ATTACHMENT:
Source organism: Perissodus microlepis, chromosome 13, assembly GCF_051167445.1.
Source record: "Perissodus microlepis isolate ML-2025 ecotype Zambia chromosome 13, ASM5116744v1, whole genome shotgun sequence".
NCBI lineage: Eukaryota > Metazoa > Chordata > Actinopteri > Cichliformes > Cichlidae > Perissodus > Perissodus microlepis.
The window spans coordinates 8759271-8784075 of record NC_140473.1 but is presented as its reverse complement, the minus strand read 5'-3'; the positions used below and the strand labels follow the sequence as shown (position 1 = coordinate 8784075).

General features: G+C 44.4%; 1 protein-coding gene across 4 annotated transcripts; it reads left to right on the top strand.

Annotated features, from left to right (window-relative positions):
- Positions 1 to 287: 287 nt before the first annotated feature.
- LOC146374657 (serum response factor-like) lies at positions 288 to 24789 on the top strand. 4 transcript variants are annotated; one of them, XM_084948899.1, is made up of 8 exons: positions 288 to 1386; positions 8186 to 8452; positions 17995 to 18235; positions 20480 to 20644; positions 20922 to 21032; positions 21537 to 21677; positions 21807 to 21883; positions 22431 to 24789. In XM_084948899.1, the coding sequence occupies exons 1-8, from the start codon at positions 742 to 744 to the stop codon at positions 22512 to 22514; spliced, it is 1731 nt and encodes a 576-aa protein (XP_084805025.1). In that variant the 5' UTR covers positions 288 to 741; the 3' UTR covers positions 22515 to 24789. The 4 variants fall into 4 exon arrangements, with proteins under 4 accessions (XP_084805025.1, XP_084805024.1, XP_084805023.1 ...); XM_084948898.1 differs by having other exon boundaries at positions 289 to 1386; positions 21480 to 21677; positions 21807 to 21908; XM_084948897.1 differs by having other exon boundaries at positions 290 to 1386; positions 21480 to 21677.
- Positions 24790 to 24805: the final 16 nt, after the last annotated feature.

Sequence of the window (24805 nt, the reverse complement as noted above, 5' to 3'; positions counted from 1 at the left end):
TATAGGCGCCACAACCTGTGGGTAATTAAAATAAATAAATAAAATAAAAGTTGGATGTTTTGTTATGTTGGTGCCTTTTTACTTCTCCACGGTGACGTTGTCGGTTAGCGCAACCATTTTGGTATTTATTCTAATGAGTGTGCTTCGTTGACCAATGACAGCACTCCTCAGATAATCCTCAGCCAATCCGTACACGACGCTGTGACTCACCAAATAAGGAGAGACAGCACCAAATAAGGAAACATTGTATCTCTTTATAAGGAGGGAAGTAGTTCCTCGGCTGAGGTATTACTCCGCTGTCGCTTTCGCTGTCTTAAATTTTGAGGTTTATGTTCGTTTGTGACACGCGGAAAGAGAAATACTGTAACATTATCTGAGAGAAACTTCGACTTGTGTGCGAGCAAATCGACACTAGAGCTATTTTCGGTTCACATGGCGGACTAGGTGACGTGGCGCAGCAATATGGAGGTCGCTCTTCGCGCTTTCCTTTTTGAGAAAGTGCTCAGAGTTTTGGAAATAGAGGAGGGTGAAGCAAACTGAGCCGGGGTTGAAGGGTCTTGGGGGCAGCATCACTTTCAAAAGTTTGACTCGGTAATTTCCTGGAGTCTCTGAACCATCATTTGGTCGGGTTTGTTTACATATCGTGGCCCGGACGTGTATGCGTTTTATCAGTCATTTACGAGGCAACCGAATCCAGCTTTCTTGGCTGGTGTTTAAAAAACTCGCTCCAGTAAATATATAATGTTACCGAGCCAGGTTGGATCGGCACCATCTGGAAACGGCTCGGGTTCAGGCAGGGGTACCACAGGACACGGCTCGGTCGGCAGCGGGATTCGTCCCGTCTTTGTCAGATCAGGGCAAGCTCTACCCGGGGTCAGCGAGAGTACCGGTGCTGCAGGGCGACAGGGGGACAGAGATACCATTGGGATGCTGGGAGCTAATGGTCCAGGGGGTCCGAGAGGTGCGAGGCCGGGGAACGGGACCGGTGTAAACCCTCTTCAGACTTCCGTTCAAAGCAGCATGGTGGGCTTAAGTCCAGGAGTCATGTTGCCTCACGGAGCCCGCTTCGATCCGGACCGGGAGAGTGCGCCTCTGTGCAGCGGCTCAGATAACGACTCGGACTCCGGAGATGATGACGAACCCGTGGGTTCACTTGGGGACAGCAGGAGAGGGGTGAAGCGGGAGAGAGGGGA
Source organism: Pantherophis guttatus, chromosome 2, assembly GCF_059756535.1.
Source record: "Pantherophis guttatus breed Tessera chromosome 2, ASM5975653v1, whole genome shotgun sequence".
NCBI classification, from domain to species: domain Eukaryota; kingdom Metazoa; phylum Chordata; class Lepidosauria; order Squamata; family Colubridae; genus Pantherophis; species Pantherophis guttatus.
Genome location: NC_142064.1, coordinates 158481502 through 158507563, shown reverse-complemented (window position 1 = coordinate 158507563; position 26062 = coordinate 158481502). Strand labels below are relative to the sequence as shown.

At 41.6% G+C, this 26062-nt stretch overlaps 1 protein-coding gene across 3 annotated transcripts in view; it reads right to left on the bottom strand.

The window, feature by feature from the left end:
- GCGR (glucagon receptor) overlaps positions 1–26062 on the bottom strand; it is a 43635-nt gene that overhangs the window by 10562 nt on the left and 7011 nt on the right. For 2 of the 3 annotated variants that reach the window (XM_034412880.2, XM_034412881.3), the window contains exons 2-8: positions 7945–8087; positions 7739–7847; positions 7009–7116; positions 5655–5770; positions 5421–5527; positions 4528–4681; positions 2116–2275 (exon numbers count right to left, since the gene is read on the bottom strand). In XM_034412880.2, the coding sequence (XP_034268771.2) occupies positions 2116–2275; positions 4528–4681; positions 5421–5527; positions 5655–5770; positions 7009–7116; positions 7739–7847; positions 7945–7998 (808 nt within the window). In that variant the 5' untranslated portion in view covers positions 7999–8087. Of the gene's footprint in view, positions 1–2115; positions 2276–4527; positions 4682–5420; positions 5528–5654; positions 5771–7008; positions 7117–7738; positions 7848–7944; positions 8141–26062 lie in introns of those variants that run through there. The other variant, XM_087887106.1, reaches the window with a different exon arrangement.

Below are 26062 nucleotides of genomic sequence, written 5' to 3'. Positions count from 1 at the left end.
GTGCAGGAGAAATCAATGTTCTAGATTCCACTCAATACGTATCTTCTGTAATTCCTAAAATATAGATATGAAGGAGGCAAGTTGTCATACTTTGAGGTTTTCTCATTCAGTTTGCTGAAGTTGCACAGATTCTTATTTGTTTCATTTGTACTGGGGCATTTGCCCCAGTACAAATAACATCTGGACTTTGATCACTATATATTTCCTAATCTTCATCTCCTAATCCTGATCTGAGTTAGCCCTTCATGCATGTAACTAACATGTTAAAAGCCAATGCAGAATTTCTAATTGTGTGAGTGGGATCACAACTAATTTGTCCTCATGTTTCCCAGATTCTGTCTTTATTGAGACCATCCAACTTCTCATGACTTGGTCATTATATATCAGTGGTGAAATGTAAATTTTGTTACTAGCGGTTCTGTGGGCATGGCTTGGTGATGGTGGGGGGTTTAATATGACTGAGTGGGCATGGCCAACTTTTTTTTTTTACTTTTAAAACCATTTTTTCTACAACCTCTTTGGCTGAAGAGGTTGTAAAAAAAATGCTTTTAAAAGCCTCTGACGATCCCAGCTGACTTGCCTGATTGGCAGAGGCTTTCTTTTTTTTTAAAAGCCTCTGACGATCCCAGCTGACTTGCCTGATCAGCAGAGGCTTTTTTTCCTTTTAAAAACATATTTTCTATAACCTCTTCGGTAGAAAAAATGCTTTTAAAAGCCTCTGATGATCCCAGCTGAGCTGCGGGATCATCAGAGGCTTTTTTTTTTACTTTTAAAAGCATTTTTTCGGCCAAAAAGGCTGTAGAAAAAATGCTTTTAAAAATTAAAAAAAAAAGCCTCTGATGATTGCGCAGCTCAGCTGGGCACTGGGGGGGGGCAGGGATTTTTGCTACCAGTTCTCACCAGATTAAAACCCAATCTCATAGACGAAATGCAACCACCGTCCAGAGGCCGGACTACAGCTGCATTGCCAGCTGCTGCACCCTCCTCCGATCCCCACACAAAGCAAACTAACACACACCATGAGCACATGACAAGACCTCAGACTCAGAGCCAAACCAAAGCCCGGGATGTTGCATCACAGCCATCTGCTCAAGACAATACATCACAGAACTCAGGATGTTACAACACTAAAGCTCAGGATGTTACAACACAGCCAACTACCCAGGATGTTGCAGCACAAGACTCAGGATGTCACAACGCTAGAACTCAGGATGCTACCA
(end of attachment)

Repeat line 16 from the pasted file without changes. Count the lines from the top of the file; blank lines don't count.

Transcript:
At 41.6% G+C, this 26062-nt stretch overlaps 1 protein-coding gene across 3 annotated transcripts in view; it reads right to left on the bottom strand.